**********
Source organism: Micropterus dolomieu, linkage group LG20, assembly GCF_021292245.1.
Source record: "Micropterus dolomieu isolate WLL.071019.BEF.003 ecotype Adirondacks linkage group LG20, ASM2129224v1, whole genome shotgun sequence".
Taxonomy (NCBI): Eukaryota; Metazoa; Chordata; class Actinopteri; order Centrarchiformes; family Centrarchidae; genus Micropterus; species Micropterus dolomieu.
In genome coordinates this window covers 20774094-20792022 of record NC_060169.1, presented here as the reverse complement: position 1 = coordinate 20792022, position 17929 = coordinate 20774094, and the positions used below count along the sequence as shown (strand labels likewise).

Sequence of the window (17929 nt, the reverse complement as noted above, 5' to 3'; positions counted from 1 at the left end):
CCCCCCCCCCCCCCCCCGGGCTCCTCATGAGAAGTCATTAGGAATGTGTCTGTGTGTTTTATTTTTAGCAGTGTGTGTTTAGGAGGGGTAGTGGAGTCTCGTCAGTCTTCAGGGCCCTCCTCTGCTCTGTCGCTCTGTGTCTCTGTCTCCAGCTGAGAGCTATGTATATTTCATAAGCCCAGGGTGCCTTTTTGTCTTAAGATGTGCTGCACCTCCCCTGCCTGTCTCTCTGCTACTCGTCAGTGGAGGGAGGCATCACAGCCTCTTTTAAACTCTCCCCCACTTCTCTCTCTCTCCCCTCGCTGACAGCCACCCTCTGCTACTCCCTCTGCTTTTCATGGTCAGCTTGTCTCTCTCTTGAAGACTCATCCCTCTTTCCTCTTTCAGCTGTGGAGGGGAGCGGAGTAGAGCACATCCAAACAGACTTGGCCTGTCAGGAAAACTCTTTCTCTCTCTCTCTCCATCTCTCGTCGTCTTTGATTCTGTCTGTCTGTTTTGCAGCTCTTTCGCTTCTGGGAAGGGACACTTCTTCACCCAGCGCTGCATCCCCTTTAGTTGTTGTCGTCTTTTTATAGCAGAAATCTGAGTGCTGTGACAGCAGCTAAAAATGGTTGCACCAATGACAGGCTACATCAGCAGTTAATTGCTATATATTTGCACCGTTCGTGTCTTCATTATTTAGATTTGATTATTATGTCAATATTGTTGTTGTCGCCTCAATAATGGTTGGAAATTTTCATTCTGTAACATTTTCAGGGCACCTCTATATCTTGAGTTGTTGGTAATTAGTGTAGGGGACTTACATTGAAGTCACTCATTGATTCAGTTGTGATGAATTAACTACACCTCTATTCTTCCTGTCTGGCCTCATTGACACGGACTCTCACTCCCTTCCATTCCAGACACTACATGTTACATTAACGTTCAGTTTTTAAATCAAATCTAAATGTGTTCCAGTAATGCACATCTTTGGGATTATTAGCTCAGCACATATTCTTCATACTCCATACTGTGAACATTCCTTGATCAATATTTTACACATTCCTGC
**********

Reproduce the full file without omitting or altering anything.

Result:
Source organism: Micropterus dolomieu, linkage group LG20, assembly GCF_021292245.1.
Source record: "Micropterus dolomieu isolate WLL.071019.BEF.003 ecotype Adirondacks linkage group LG20, ASM2129224v1, whole genome shotgun sequence".
Taxonomy (NCBI): Eukaryota; Metazoa; Chordata; class Actinopteri; order Centrarchiformes; family Centrarchidae; genus Micropterus; species Micropterus dolomieu.
In genome coordinates this window covers 20774094-20792022 of record NC_060169.1, presented here as the reverse complement: position 1 = coordinate 20792022, position 17929 = coordinate 20774094, and the positions used below count along the sequence as shown (strand labels likewise).

Sequence of the window (17929 nt, the reverse complement as noted above, 5' to 3'; positions counted from 1 at the left end):
CCCCCCCCCCCCCCCCCGGGCTCCTCATGAGAAGTCATTAGGAATGTGTCTGTGTGTTTTATTTTTAGCAGTGTGTGTTTAGGAGGGGTAGTGGAGTCTCGTCAGTCTTCAGGGCCCTCCTCTGCTCTGTCGCTCTGTGTCTCTGTCTCCAGCTGAGAGCTATGTATATTTCATAAGCCCAGGGTGCCTTTTTGTCTTAAGATGTGCTGCACCTCCCCTGCCTGTCTCTCTGCTACTCGTCAGTGGAGGGAGGCATCACAGCCTCTTTTAAACTCTCCCCCACTTCTCTCTCTCTCCCCTCGCTGACAGCCACCCTCTGCTACTCCCTCTGCTTTTCATGGTCAGCTTGTCTCTCTCTTGAAGACTCATCCCTCTTTCCTCTTTCAGCTGTGGAGGGGAGCGGAGTAGAGCACATCCAAACAGACTTGGCCTGTCAGGAAAACTCTTTCTCTCTCTCTCTCCATCTCTCGTCGTCTTTGATTCTGTCTGTCTGTTTTGCAGCTCTTTCGCTTCTGGGAAGGGACACTTCTTCACCCAGCGCTGCATCCCCTTTAGTTGTTGTCGTCTTTTTATAGCAGAAATCTGAGTGCTGTGACAGCAGCTAAAAATGGTTGCACCAATGACAGGCTACATCAGCAGTTAATTGCTATATATTTGCACCGTTCGTGTCTTCATTATTTAGATTTGATTATTATGTCAATATTGTTGTTGTCGCCTCAATAATGGTTGGAAATTTTCATTCTGTAACATTTTCAGGGCACCTCTATATCTTGAGTTGTTGGTAATTAGTGTAGGGGACTTACATTGAAGTCACTCATTGATTCAGTTGTGATGAATTAACTACACCTCTATTCTTCCTGTCTGGCCTCATTGACACGGACTCTCACTCCCTTCCATTCCAGACACTACATGTTACATTAACGTTCAGTTTTTAAATCAAATCTAAATGTGTTCCAGTAATGCACATCTTTGGGATTATTAGCTCAGCACATATTCTTCATACTCCATACTGTGAACATTCCTTGATCAATATTTTACACATTCCTGC